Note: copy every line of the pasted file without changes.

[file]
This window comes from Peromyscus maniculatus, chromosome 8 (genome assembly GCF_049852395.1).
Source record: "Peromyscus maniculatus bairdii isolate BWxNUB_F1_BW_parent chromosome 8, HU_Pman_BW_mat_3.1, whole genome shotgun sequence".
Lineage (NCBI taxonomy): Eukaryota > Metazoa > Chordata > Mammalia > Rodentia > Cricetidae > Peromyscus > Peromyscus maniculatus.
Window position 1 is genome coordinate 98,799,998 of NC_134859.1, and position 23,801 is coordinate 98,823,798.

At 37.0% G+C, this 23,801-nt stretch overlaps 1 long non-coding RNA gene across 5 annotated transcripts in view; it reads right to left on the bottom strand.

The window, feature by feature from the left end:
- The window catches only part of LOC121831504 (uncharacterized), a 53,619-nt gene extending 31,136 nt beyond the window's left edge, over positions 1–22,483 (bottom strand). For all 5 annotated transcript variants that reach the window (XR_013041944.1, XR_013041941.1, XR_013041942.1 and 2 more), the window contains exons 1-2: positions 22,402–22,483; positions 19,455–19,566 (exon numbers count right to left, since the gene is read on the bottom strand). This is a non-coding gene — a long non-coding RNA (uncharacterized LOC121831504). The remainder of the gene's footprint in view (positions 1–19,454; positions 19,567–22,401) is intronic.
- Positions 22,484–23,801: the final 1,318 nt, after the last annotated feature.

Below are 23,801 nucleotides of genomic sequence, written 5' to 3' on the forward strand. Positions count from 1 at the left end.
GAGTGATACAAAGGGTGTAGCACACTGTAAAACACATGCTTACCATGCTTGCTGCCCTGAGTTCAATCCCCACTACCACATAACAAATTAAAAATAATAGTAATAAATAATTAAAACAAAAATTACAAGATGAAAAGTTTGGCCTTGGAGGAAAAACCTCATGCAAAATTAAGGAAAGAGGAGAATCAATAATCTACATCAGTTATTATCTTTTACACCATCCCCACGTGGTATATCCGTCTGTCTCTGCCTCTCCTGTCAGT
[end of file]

This window comes from Peromyscus maniculatus, chromosome 8 (genome assembly GCF_049852395.1).
Source record: "Peromyscus maniculatus bairdii isolate BWxNUB_F1_BW_parent chromosome 8, HU_Pman_BW_mat_3.1, whole genome shotgun sequence".
Lineage (NCBI taxonomy): Eukaryota > Metazoa > Chordata > Mammalia > Rodentia > Cricetidae > Peromyscus > Peromyscus maniculatus.
Window position 1 is genome coordinate 98,799,998 of NC_134859.1, and position 23,801 is coordinate 98,823,798.

At 37.0% G+C, this 23,801-nt stretch overlaps 1 long non-coding RNA gene across 5 annotated transcripts in view; it reads right to left on the bottom strand.

The window, feature by feature from the left end:
- The window catches only part of LOC121831504 (uncharacterized), a 53,619-nt gene extending 31,136 nt beyond the window's left edge, over positions 1–22,483 (bottom strand). For all 5 annotated transcript variants that reach the window (XR_013041944.1, XR_013041941.1, XR_013041942.1 and 2 more), the window contains exons 1-2: positions 22,402–22,483; positions 19,455–19,566 (exon numbers count right to left, since the gene is read on the bottom strand). This is a non-coding gene — a long non-coding RNA (uncharacterized LOC121831504). The remainder of the gene's footprint in view (positions 1–19,454; positions 19,567–22,401) is intronic.
- Positions 22,484–23,801: the final 1,318 nt, after the last annotated feature.

Below are 23,801 nucleotides of genomic sequence, written 5' to 3' on the forward strand. Positions count from 1 at the left end.
GAGTGATACAAAGGGTGTAGCACACTGTAAAACACATGCTTACCATGCTTGCTGCCCTGAGTTCAATCCCCACTACCACATAACAAATTAAAAATAATAGTAATAAATAATTAAAACAAAAATTACAAGATGAAAAGTTTGGCCTTGGAGGAAAAACCTCATGCAAAATTAAGGAAAGAGGAGAATCAATAATCTACATCAGTTATTATCTTTTACACCATCCCCACGTGGTATATCCGTCTGTCTCTGCCTCTCCTGTCAGT